Letís start with the all-American soldier boy with the greatest hair in all of video gaming: Guile. While itís true that his theme goes with everything, letís not forget that it goes best with Flash Kicks and Sonic Booms. From Street Fighter II on, Iíve always found the rhythm of his fighting style to be a marked difference from the rest of the gang. And that proves true in Street Fighter V. I have a feeling people are going to love or hate his incorporation here. Personally, I donít mind.

Next, we have everyoneís favorite boxer, Mike Bison Ė errÖ I mean Balrog. I hope I live to see the day when this series goes with its original Japanese translation and names. Come on, Capcom, Mike Tyson has mellowed out and seems to be a really cool dude these days; Iím sure heíd be an enthusiastic supporter of his tribute character. Capcom has successfully translated his distinctly ground-based beatdowns into the workings of the new game. And his crouching jab (spammed many a time by Street Fighter IV veterans) has been nerfed to hell and back. A good thing.

Street Fighterís resident kunoichi schoolgirl Ibuki is back to throw her ninjutsu skills into the mix with the rest of the motley crew. Iíve always been a fan of fighter characters who placed more of an emphasis on speed than brute force, so Ibuki always appealed to me. Her appearance in Street Fighter V is most welcome; I love frustrating my opponent by running around like a madman, taking to the air, peppering them with kunai, and occasionally getting in close for a throw or two.

Alex made his first appearance in Street Fighter III. Heís always been an up-close-and-personal combatant, and those who like to play as an all-around bruiser will find a lot to like here. Heís not the quickest fighter on the roster, but heís no slouch. But if you can get him in close, heís got a pretty brutal command list.

The last two fighters arenít completely integrated into the mix, but appear in Story Mode. First, weíve got Juri, the overtly villainous South Korean Taekwondo master who first appeared in Super Street Fighter IV. And finally, we have Urien, whose shady past and dabbling in forces beyond his ken have resulted in a stable of frightening supernatural abilities.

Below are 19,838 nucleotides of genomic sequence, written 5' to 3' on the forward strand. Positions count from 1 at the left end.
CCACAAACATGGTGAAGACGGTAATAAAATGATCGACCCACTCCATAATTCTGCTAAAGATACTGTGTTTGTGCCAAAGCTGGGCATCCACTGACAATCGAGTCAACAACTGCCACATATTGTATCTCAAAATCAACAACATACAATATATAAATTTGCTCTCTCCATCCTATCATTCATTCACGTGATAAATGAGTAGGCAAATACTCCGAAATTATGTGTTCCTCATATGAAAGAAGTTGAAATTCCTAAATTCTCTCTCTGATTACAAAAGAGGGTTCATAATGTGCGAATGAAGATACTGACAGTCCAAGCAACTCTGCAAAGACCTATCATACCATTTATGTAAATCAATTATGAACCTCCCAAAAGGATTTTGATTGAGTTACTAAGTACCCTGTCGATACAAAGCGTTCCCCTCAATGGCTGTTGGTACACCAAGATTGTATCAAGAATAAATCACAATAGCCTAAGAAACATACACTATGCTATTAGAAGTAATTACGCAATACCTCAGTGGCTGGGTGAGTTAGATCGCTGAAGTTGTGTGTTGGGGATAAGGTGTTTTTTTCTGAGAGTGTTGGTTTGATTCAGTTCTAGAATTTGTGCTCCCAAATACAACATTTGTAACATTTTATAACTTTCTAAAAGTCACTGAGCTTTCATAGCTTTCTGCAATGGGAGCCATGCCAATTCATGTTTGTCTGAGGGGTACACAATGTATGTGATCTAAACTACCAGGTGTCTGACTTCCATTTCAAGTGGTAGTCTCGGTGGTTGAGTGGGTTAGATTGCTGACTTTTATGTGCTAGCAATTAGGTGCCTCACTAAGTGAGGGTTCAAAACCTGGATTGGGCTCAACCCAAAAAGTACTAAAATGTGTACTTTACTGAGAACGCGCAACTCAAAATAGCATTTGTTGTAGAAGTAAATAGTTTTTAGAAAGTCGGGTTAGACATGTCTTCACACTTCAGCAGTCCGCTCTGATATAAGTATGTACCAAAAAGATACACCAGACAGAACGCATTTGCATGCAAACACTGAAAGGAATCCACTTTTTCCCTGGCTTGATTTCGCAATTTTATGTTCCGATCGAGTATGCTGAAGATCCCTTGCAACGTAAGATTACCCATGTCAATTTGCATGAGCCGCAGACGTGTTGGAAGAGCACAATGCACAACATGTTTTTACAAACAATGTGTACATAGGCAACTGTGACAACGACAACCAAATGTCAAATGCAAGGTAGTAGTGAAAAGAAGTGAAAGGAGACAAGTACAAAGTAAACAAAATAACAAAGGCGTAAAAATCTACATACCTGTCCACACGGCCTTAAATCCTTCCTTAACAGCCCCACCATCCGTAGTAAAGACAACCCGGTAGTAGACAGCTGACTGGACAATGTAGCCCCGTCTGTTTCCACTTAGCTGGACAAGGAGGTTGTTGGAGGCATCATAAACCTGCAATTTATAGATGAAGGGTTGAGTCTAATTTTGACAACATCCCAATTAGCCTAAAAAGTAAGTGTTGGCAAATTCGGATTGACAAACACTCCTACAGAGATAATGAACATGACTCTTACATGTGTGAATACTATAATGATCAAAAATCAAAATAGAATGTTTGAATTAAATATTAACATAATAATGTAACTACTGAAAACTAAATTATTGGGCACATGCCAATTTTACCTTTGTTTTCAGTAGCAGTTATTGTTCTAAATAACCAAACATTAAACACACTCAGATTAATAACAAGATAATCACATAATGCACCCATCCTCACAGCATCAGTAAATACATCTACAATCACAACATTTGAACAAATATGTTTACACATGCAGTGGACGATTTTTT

On top of the characters, the Street Fighter V Season Pass includes six stages: three of which are new, three of which are alternates.


In the case of every Season Pass or downloadable content package, it all comes down to value, what youíre getting for how much youíre paying. A few releases get it right, others get it incredibly wrong, and most of the others exist in the limbo in-between. The Street Fighter V Season Pass has staked its claim with the latter group, unfortunately. As much as I love the additional characters, they simply donít justify half of the core gameís purchase price.

Ultimately, my recommendation of the Street Fighter V Season Pass hinges on your status as an early adopter. If you purchased the game at launch, the price point makes it hard not to see the whole thing as anything but a straight up fleecing. Characters are the bread and butter of fighting games, and they can be a powerful draw. But when you step back and think about the history of this franchise, you know something more comprehensive and definitive is always down the road.

-FenixDown, GameVortex Communications
AKA Jon Carlos